She is very anxious and will sometimes comment heartbreakingly that she is 'just no good at anything'. These comments are made over small things such as dropping something but usually more so when she is tired. Very often after a 'breakdown' where she bawls crying over not going good at something, she will fall asleep soon afterwards. I find it so sad to hear her like that and tell her every day she is brilliant at xyz and good at xyz and laughingly say she is just terrible at tidying up her playroom. I say it this way so she knows it is ok not to be good at everything.

She enjoys preschool but in no way is she the 'best'. For us the point of preschool is fun and socialising and knowing she is happy there, which she is. She is quite obsessed over a particular type of toy animal to the point I wonder if she mixes up imagination and reality. I believe she overthinks. I'm saying this just to give an insight into her. She is shy and likes to know wzactly what will happen when we go somewhere new. If she knows she copes much better. She cannot make a decision at all. When she does, there are always tears that she has chosen the 'wrong' thing. At a new playground she will be apprehensive even scared of new equipmentuntil she has mastered it.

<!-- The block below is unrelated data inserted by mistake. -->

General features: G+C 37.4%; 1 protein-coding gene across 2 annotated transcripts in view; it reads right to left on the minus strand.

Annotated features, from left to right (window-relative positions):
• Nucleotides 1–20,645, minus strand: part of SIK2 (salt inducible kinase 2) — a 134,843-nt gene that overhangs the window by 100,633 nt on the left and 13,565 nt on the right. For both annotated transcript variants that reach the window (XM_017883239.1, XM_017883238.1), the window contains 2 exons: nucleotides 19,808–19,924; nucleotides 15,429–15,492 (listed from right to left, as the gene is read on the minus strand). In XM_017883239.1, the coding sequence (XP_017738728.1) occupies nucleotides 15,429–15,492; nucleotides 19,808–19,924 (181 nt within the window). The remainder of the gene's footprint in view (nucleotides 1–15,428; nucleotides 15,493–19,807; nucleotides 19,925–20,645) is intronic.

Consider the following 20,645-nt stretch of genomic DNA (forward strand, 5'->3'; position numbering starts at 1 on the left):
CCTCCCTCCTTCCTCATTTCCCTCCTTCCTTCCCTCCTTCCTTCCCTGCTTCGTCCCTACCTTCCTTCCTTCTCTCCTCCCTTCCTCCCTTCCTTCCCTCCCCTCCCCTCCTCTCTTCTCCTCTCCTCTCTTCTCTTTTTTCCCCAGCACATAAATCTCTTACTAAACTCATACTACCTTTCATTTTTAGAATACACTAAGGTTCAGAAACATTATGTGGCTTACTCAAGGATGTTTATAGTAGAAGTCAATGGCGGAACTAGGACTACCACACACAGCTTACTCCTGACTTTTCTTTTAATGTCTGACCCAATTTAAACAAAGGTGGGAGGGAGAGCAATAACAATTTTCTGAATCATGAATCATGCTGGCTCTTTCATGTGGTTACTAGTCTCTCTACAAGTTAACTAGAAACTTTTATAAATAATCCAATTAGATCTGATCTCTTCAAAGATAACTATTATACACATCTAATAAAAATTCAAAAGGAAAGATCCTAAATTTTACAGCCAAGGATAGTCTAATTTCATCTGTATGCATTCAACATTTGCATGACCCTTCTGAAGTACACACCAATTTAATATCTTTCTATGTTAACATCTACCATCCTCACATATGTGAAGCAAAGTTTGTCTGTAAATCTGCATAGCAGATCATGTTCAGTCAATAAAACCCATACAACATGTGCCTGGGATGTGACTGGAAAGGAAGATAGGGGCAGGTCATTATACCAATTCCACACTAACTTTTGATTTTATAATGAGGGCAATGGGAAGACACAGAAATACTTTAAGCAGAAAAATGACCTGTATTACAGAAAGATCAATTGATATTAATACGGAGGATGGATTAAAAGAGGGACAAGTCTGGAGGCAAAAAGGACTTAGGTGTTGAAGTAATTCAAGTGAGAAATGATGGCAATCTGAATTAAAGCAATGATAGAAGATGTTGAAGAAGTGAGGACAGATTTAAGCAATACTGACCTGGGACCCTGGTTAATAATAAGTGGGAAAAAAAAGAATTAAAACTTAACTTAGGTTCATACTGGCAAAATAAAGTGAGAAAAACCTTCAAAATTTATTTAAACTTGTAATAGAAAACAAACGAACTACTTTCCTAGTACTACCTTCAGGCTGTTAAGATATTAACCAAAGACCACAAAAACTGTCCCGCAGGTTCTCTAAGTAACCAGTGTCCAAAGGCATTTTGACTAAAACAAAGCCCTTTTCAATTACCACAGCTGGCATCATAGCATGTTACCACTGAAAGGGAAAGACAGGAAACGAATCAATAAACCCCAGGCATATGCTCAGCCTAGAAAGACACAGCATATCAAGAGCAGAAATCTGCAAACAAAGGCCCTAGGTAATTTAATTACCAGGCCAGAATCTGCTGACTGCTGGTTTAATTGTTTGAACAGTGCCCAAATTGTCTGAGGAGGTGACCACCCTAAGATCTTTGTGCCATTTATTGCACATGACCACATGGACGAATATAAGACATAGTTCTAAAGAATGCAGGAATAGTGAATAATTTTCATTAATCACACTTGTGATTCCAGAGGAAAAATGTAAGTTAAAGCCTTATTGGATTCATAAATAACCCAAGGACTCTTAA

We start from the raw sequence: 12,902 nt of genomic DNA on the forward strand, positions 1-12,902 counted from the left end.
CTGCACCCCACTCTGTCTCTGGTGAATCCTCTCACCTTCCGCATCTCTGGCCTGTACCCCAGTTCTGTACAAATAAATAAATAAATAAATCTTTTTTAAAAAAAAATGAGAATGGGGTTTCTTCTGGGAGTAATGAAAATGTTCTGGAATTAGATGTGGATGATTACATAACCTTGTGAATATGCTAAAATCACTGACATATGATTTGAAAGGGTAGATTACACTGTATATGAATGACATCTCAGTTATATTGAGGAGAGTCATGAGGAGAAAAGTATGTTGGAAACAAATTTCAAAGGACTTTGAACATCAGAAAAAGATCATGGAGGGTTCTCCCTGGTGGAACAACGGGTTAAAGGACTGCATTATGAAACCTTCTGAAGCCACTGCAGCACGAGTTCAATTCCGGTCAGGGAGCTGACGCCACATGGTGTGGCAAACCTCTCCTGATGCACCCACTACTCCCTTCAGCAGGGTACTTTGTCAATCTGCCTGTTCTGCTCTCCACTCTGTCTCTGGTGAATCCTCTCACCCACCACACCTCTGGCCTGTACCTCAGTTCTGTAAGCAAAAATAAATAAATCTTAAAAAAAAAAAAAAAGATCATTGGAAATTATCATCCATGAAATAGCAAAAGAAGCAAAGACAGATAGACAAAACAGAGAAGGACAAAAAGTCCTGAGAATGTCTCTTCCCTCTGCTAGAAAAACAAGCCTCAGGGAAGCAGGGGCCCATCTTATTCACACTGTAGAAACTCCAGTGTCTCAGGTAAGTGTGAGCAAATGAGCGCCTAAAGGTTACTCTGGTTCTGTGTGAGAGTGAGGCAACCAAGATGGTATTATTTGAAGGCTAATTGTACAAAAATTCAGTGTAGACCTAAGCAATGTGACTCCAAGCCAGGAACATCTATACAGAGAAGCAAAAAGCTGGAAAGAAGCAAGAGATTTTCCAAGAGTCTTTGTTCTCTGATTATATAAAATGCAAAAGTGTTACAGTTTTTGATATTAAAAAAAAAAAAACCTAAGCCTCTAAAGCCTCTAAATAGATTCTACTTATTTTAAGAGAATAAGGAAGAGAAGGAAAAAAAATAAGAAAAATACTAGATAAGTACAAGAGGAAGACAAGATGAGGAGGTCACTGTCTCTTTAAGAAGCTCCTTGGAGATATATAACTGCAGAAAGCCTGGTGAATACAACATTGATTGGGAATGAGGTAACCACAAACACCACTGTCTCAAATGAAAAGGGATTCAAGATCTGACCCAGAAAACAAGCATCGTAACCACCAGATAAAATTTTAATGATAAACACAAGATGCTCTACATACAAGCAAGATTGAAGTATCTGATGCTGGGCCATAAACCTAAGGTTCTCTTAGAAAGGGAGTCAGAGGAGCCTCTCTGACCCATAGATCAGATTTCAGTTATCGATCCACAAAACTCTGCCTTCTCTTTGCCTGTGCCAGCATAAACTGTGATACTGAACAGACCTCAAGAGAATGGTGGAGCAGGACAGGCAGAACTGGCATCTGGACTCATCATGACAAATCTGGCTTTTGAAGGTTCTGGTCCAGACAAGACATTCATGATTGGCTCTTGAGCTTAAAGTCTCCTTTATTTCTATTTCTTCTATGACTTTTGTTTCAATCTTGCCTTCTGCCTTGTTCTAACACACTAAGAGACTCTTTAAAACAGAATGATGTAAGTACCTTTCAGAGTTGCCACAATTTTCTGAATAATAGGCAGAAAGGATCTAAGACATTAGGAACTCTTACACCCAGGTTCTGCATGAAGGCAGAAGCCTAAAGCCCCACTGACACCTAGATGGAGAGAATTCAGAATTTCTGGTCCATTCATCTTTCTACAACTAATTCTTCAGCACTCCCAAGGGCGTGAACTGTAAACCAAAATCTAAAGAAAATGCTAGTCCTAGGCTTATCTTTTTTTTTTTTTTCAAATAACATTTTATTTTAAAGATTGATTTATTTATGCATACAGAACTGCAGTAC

She is the eldest of two children and there is s huge difference between her and her sibling who does all the textbook baby things.

She is terrific company, I love spending time on my own with her. She is very affectionate, very considerate (will close doors quietly/go a complicated route to avoid walking over a creaking floorboard if the baby is napping) etc. She is an amazing little girl.

She doesn't eat much sugar but I will keep a food diary and continue to let her sleep in my bed. I might just let her start the night there as she has fewer wakings there.

looki Sun 08-May-16 14:10:09

*apologies for all the spelling errors in my post - posted from my phone.

IonaMumsnet (MNHQ) Mon 09-May-16 21:36:27

Evening folks. We're going to move this thread over to our Sleep topic in a moment at the OP's request.

Join the discussion

Join the discussion

Registering is free, easy, and means you can join in the discussion, get discounts, win prizes and lots more.

Register now